Calvin said, “This horrible Magnavox TV! Where is the cable?”

There was one little square folding table—easily breakable. I was frustrated that there was no desk and that I’d have to sit on a folding chair to do my homework. But I decided to make the best of it.

Focusing on School

I did not ask my mom or my social worker why I was placed in foster care, and nobody told me. I figured it wouldn’t be for very long, whatever the reason. I decided not to worry about my mom and to assume that she would be fine. My main objective was to avoid stress during a time of shifting homes. I looked in the mirror and saw a bright lane to follow. I wanted to be a role model for my brothers.

School has always been a place of tranquility for me, calmer than home. I understood what I needed to do there.

Before foster care, I was a lazy student. I’d complete all my homework, class work, and projects, but didn’t study as much as I should have. I got C’s on my tests. But while in care, during my sophomore year, I decided to maximize my full potential as a student in a great school. I realized that studying 15 more minutes a day would increase my overall understanding while boosting my grade. I began studying harder, and my grades went up in some classes. My overall average increased by 5 percent sophomore year.

That summer, I worked as a youth counselor, coaching children in basketball at an organization called Urban Dove. My mom showed up at Urban Dove in July. I was shocked to see her there. She took my brothers and me to the CPS building to get medically cleared to return home.

Back With Mom

In August, the court ordered the state to return custody to my mom. This came as a surprise, because I never attended any court hearings or family meetings. We lived with the Martins for five months.

I have been back at home for about five months. I have a solid relationship with my mom. I missed her, and now I appreciate her presence more. She told me that it was hard to get us back after she got out of the hospital. The caseworker accused her of neglecting us, and that’s why it took five months to get us back. I haven’t talked about my time in care with my mom.

The experience taught me a lot. Sometimes, you have emergencies, and family may not be able to help. On the other hand, foster families do step in, and they can fill in.

While I was in care, some people advised me to talk about my feelings, but sometimes I didn’t want to talk about personal things. I was sent to therapy, but that didn’t help; I just played card games with the therapist. So instead I’d talk about things unrelated to my personal life.

Other times, I did want to talk about my foster care experience, but I didn’t know how much to tell. I didn’t want to misrepresent foster care, and I feared the reaction of my friends. I didn’t want them to feel sorry for me or think it was worse than it was.

Sadness Became Motivation

While in care I realized I was under stress, which I experienced as mental fatigue from too many thoughts about my brothers’ and my situation. I started subscribing to a magazine called Psychology Today hoping it would help me understand and cope with my feelings. I read an article that suggested writing down strong feelings so you don’t release your anger in a way that’s destructive. So I sat down to write anything that came into my mind.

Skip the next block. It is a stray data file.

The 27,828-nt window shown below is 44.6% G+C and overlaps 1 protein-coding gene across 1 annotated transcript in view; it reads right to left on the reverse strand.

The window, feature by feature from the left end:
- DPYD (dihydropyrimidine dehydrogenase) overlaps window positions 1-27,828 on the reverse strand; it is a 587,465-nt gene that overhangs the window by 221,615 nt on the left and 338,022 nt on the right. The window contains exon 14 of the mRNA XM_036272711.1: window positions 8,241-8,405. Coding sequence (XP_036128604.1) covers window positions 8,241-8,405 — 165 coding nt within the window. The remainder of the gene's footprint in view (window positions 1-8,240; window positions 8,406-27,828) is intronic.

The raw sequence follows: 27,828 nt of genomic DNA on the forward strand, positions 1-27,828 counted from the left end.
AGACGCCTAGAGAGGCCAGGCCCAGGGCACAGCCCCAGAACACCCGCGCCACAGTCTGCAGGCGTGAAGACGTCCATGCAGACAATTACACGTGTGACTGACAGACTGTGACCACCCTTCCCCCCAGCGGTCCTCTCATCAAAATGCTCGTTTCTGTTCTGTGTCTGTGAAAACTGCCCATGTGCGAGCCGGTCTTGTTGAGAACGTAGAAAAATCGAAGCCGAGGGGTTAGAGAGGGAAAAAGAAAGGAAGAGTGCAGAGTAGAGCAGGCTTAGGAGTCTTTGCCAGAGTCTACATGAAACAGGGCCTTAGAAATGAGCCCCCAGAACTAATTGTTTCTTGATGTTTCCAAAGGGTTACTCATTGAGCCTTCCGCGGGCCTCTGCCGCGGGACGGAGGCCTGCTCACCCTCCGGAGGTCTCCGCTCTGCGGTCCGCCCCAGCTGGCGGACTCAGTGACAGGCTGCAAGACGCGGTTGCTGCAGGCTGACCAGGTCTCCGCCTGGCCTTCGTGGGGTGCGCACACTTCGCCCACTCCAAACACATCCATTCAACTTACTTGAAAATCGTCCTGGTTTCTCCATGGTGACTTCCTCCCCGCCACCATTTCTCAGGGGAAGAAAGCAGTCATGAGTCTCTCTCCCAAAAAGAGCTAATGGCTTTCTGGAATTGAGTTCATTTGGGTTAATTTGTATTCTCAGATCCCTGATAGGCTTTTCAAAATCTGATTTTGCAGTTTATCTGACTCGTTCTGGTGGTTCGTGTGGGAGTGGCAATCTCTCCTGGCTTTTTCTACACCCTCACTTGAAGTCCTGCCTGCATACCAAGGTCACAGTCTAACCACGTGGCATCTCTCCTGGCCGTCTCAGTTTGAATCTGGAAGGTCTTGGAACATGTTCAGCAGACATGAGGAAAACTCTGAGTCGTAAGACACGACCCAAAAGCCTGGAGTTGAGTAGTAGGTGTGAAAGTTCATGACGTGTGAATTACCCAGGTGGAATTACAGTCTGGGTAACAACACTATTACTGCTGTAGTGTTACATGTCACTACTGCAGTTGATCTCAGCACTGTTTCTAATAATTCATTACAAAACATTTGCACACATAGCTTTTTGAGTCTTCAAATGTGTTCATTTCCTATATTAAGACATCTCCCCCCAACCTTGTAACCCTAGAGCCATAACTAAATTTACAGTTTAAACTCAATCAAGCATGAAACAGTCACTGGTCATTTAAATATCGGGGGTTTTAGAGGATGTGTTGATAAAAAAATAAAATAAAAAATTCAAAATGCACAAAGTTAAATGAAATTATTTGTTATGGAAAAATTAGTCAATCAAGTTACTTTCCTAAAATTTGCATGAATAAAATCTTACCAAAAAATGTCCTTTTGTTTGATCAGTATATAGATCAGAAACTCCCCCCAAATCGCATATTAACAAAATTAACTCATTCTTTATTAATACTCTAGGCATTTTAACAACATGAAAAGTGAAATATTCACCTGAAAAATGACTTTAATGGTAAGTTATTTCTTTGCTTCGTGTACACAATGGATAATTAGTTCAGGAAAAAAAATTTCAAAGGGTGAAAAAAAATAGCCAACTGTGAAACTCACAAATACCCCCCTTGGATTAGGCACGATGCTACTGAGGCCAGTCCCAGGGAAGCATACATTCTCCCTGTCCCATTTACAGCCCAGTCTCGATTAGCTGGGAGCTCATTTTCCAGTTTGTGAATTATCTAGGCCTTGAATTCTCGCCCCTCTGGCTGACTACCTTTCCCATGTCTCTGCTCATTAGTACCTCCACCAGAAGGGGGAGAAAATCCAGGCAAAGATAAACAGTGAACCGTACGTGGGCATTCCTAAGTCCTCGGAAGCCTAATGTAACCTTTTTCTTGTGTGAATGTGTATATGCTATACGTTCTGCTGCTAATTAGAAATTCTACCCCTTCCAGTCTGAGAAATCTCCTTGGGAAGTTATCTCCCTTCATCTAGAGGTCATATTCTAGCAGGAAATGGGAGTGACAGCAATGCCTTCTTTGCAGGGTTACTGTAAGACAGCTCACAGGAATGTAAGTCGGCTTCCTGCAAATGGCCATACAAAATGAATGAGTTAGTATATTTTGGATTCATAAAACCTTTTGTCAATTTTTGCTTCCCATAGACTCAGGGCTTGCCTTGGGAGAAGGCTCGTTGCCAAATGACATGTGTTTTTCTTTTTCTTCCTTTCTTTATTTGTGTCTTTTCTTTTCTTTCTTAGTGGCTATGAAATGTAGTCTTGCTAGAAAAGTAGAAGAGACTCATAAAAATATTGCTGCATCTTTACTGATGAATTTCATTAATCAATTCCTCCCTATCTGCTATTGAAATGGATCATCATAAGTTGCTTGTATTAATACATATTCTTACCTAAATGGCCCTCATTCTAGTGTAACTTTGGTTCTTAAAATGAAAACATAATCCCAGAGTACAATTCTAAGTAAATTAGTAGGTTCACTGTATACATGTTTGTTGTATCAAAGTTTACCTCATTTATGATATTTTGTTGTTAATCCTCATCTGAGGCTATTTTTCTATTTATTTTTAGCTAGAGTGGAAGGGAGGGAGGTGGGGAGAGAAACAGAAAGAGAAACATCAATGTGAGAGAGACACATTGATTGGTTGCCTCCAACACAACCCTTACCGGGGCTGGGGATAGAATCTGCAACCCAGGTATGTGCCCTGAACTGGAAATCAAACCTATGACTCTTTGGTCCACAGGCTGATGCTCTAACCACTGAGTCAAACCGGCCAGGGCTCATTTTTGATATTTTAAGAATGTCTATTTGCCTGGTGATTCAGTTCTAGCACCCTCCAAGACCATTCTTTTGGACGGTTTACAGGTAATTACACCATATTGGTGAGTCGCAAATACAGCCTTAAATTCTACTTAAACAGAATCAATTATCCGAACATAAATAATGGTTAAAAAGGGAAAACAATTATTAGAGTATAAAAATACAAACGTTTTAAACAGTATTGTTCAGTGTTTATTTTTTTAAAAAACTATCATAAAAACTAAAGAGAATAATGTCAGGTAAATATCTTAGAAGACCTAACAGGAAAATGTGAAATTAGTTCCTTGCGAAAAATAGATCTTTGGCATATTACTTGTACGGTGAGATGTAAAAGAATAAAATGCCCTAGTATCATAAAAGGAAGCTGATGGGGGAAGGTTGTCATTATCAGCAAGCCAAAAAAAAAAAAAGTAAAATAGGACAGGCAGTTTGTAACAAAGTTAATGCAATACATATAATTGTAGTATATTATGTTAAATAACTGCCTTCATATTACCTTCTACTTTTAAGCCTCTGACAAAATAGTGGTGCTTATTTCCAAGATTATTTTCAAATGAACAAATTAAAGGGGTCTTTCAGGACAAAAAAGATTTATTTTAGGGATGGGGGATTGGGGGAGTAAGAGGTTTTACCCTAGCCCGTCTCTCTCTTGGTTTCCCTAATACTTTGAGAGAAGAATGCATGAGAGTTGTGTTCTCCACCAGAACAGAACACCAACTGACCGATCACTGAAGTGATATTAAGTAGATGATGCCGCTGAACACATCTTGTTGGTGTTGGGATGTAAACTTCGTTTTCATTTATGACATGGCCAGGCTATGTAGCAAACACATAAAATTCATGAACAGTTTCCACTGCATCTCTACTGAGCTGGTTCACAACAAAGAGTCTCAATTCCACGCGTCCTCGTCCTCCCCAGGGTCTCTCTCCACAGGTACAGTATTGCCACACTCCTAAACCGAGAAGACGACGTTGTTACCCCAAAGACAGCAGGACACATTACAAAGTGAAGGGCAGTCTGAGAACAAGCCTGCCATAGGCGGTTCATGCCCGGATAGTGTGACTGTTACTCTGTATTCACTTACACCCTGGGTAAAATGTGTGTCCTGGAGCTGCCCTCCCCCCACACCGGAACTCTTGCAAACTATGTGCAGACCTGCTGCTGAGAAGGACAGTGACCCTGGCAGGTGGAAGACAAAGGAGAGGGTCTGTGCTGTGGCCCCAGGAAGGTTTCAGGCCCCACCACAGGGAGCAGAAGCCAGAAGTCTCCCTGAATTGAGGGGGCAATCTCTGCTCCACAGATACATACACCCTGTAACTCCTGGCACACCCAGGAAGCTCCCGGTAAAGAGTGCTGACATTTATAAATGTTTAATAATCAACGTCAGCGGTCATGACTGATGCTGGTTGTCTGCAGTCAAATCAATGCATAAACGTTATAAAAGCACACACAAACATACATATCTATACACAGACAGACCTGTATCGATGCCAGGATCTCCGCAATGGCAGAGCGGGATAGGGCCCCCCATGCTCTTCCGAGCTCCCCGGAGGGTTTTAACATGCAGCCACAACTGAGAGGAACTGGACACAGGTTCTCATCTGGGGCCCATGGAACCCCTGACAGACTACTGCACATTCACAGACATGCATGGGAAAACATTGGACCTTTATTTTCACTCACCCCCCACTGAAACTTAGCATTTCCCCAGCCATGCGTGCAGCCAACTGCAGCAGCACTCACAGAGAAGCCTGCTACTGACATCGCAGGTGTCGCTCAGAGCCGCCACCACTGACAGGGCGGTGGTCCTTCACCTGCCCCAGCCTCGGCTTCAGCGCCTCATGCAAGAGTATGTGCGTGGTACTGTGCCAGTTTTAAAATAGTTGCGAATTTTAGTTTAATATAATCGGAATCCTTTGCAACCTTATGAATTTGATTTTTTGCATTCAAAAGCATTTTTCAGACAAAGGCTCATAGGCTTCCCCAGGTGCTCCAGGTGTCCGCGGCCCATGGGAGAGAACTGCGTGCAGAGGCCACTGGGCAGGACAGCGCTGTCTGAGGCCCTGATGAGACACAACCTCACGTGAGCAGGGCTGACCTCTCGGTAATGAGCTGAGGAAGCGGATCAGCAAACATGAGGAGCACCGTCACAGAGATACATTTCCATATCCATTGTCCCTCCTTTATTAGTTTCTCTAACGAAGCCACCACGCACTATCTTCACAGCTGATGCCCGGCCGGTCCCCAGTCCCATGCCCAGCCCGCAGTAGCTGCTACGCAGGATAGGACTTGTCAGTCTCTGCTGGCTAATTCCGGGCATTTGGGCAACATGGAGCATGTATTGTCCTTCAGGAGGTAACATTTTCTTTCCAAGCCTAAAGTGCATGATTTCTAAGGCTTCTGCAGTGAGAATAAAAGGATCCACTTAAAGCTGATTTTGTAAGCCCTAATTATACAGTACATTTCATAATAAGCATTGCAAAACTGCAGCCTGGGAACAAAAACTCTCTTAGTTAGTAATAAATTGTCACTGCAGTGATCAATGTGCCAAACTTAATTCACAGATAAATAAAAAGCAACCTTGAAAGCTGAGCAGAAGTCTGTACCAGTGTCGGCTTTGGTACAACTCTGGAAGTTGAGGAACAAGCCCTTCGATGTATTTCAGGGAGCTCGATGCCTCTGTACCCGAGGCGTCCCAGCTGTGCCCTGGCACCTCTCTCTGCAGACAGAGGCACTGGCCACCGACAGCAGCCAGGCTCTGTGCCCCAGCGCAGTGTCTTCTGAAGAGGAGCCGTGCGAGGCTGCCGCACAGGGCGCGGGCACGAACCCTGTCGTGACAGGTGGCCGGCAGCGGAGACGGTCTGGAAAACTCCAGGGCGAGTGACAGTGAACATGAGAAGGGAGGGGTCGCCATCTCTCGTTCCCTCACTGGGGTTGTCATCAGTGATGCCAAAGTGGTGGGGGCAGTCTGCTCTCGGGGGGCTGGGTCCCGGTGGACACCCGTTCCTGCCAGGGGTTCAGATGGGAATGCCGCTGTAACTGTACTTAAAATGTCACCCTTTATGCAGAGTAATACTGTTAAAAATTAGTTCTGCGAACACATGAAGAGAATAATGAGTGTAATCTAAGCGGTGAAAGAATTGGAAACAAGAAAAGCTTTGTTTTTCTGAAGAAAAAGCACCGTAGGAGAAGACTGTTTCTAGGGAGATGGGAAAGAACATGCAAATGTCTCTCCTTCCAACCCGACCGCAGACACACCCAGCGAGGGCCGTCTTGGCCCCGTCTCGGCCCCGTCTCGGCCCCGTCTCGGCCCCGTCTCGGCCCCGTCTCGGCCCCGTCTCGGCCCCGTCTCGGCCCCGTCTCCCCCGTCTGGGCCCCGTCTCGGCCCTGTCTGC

But all that came out on the page were sports scores and statistics. When I did write about myself, I only wrote about happy things that had happened at school. I never wrote about my mom or her illness or foster care in my journal. Instead I focused on what I could control. Articles in Psychology Today and my psychology class say that you must express feelings, but I resisted because I hate feeling bad.

When my brothers and I went into care, it was scary and sad, but I didn’t want to feel those things. So I used that sadness as motivation to help my brothers and myself. That was my resilience—to focus on my brothers instead of my own fear and sorrow. I lived in a quiet environment, and I played basketball to rejuvenate my soul. I became very calm instead of frustrated and depressed.

Adjusting to a different home without my mom was a challenge. However, I respected that my foster parents allowed me into their home, and I built a good relationship with them. I discovered that I could handle rough situations. I have great respect for foster parents, despite the stories of horror. I understand that everyone’s experience is different, and mine was good. I am grateful to the Martins for taking us in.

Choosing When to Open Up

I know you’re supposed to let painful emotions out, but I’m glad I succeeded at suppressing my feelings while I was in care. I feared being labeled an emotionally troubled youth and put on medication or placed in a group home, and I kept that from happening. It worked for me. I’ve never liked complaining about my life when others have it so much worse.

After I got out of care, I told a few friends that I had been in a foster home. They already knew I’d been living in a different location for five months, but we’d brushed over the details. They were sympathetic and told me I’d be OK and that they had my back. It felt good to let out what I’d been holding in and talk to my friends about something besides sports and the sneakers and clothes we wanted. It felt good to get their support.

Maybe someday I will vent more of my feelings, but for now I’m proud that I was able to persevere through pain and focus on something I could control—bringing my grades up. I became a stronger, more independent person. The hardest lesson was also the most liberating—the only person you can
control is yourself.

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(FCYU-2018-04-18)